What’s Worse: Candidates or the Coverage They Receive?

There is a clear, even stark, difference between the far-fetched and the absurd, and this difference came to mind as I read a recent New York Times article discussing the extreme politics of some Republican presidential hopefuls. There will be many polls in the coming months speculating on the front-runners and long shots in the Republican party as they seek to put the icing on their political comeback, which began in earnest last fall. Unfortunately, some candidates with bizarre talking points are making their way into the party’s mainstream.

Articles lamenting the craziness of Donald Trump’s birther bing - in which he questions the location of President Obama’s birth and, therefore, his legitimacy as president - also remark that he is ranked second in polls among potential Republican presidential candidates. I refuse to even dignify birther arguments in this article, but I will note that Trump and his like-minded friends are not the only ones to blame for the infiltration of this issue (which I believe to be a masked racist attack at President Obama) into our national debate.

The media is also at fault. When the media turns ridiculous assertions that are proven to be both untrue and combative into legitimate debate points, then it becomes complicit in the ignorant obstructionism that birthers engage in. The media’s job should be to inform and educate us regarding real issues and to help citizens frame policy and political debates in their minds.

Our country — and, generally, the world — is facing far too many pressing challenges at this particular moment for us to be distracted by sideshows. Americans are worried about the deficit, unemployment, and wars. Countries are in turmoil due to natural disasters and aspirations for human rights. Times are so dire that politicians have felt the need to leave their states in order to futilely fight legislation against unions, and a government shutdown was a very real threat not long ago. In short, there is much to seriously debate at this time with regard to the scope and role of our government in our country and around the world.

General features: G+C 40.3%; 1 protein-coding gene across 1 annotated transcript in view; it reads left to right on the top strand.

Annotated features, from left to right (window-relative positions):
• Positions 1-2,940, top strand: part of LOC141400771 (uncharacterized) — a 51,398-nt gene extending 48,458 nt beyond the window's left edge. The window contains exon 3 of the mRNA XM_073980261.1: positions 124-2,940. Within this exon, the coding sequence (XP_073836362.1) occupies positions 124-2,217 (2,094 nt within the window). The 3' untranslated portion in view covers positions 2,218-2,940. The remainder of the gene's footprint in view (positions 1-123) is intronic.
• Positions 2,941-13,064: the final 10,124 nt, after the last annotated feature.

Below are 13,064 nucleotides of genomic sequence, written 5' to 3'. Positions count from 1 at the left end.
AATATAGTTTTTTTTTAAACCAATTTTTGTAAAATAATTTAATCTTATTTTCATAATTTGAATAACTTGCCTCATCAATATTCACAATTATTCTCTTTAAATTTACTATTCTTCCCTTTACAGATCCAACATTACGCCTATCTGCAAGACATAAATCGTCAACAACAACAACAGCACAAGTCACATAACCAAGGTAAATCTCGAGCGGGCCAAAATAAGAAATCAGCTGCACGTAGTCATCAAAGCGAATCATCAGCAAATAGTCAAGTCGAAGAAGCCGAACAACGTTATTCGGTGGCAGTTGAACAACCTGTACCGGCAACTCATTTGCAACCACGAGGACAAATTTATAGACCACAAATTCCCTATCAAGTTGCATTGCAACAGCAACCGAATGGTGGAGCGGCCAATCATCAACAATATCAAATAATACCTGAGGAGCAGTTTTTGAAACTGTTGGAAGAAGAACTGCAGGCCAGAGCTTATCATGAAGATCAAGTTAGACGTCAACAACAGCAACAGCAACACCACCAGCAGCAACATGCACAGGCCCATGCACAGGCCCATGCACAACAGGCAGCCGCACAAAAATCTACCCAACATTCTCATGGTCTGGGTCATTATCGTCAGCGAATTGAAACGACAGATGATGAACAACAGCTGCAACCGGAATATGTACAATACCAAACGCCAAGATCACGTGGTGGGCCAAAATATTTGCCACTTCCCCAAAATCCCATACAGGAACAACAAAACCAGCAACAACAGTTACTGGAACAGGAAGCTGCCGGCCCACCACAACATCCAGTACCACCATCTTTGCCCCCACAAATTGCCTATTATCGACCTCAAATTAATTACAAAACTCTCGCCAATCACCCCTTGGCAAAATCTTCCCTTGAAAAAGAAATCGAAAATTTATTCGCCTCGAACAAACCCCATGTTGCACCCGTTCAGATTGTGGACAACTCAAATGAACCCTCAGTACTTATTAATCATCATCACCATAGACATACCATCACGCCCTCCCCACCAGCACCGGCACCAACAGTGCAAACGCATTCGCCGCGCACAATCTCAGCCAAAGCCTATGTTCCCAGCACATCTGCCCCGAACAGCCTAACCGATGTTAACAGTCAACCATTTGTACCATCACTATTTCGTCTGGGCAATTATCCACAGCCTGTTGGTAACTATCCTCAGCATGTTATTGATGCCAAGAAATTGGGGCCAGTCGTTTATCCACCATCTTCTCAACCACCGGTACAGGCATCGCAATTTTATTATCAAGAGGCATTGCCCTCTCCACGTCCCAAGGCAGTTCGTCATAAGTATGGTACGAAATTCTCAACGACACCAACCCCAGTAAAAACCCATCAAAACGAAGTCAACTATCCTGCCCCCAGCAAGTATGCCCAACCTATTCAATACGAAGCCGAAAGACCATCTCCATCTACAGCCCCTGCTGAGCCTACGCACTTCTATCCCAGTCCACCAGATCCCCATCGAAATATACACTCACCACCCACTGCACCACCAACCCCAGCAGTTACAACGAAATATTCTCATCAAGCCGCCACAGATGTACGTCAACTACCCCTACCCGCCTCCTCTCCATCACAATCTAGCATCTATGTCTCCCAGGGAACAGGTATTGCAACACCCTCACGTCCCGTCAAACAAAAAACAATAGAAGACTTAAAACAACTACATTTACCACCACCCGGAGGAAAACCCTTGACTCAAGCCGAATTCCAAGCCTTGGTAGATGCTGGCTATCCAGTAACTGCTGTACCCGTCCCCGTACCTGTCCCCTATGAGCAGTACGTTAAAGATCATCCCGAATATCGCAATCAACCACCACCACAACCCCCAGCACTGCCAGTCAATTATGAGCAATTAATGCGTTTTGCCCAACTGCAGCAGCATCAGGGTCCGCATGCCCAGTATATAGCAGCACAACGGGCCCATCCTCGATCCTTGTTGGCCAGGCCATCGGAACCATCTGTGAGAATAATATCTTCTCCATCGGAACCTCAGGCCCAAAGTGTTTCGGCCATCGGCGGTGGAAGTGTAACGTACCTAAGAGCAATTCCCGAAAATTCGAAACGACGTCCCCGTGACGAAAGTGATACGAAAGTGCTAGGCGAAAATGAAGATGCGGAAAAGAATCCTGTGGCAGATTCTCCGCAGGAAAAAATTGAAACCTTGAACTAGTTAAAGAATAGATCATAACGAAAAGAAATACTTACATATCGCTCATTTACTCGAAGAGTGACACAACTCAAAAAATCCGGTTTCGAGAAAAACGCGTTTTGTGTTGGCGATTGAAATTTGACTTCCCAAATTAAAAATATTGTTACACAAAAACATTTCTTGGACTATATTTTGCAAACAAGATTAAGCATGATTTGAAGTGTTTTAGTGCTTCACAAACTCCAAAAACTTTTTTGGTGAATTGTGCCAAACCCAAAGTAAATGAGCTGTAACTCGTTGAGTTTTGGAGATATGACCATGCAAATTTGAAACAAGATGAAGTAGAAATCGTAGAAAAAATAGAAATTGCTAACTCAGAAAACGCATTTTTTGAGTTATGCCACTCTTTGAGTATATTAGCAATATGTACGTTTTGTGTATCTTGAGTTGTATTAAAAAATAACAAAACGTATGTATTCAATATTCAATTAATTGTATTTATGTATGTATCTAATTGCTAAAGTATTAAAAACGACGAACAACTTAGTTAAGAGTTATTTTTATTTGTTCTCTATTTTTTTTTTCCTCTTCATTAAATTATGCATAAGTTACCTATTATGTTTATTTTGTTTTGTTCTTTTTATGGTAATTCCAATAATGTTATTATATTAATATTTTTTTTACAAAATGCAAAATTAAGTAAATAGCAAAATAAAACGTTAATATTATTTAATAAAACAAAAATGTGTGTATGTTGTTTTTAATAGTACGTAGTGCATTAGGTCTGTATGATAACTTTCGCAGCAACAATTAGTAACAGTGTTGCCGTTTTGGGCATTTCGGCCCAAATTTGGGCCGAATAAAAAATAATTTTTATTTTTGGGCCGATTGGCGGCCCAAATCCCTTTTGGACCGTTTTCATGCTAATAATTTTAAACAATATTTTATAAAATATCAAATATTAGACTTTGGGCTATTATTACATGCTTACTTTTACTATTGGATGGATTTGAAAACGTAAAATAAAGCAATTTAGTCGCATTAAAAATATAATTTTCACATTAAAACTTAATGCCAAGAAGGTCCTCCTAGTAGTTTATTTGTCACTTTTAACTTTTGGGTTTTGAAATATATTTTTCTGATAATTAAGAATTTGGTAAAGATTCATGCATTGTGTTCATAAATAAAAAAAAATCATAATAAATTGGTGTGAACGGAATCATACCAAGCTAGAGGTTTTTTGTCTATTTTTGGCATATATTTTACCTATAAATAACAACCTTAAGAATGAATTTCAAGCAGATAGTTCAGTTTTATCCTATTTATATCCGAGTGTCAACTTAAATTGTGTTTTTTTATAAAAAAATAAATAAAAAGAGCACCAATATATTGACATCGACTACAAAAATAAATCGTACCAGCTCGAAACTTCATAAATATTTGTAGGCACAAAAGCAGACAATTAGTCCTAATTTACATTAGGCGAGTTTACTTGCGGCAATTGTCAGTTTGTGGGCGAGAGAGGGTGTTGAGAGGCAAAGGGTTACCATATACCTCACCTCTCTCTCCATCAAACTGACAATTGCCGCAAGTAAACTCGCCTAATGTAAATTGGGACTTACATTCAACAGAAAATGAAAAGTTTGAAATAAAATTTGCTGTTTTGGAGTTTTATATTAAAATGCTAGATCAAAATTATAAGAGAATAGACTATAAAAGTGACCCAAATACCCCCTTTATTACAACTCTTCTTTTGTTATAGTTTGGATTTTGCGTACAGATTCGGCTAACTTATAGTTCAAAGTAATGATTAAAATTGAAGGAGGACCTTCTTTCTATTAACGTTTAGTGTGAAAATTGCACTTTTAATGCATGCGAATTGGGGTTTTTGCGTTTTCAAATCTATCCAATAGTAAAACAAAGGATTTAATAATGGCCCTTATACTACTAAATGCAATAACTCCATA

A presidential election affords our country the perfect opportunity to have a national debate over these issues. At best, we can vigorously deliberate the ideals of our country and how we hope to achieve them in a meaningful, pragmatic way. At worst, we can be distracted by hollow quips from fringe movements that have nothing to do with policy, but rather cater to racist and discriminatory undertones that still hold weight in certain segments of our society.

In the midst of global and domestic crises, some Republican candidates would like to debate President Obama’s heritage. Candidates have made claims that Barack Obama is the most “radical” president in the history of the United States. As a liberal, I find this pretty far-fetched, but at least this is an idea worth debating. What does it mean to be radical? Does President Obama have those traits? How does this affect the way he views the scope of government domestically? Internationally? To what extent has Obama expanded the size of government relative to other presidents?

We need not pull all punches in order to have a “politically correct” debate. There are people who are angry with Barack Obama over healthcare and his handling of the economy. But, while it is okay to get emotional, it is important to express that anger through valid facts.

In the upcoming election cycle, let’s focus on issues, not prejudice. Let’s talk about Libya, not Kenya.

Photo Credit: Wikimedia Commons

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Lumumba Seegars

www.LumumbaSeegars.com Lumumba Seegars grew up in Houston, Texas. After graduating from Harvard College with a degree in Social Studies, he joined Teach For America and taught high school math and special education for two years in Atlanta, Georgia. He currently lives in New York City and works as a singer, actor, and writer. He is interested in the politics surrounding education, race, and identity. With regard to education, he is very much interested in arts programs within schools, districts, and communities. He is interested in how the performing and visual arts express political activism as well as how people construct various aspects of their identities through watching and participating in the arts.

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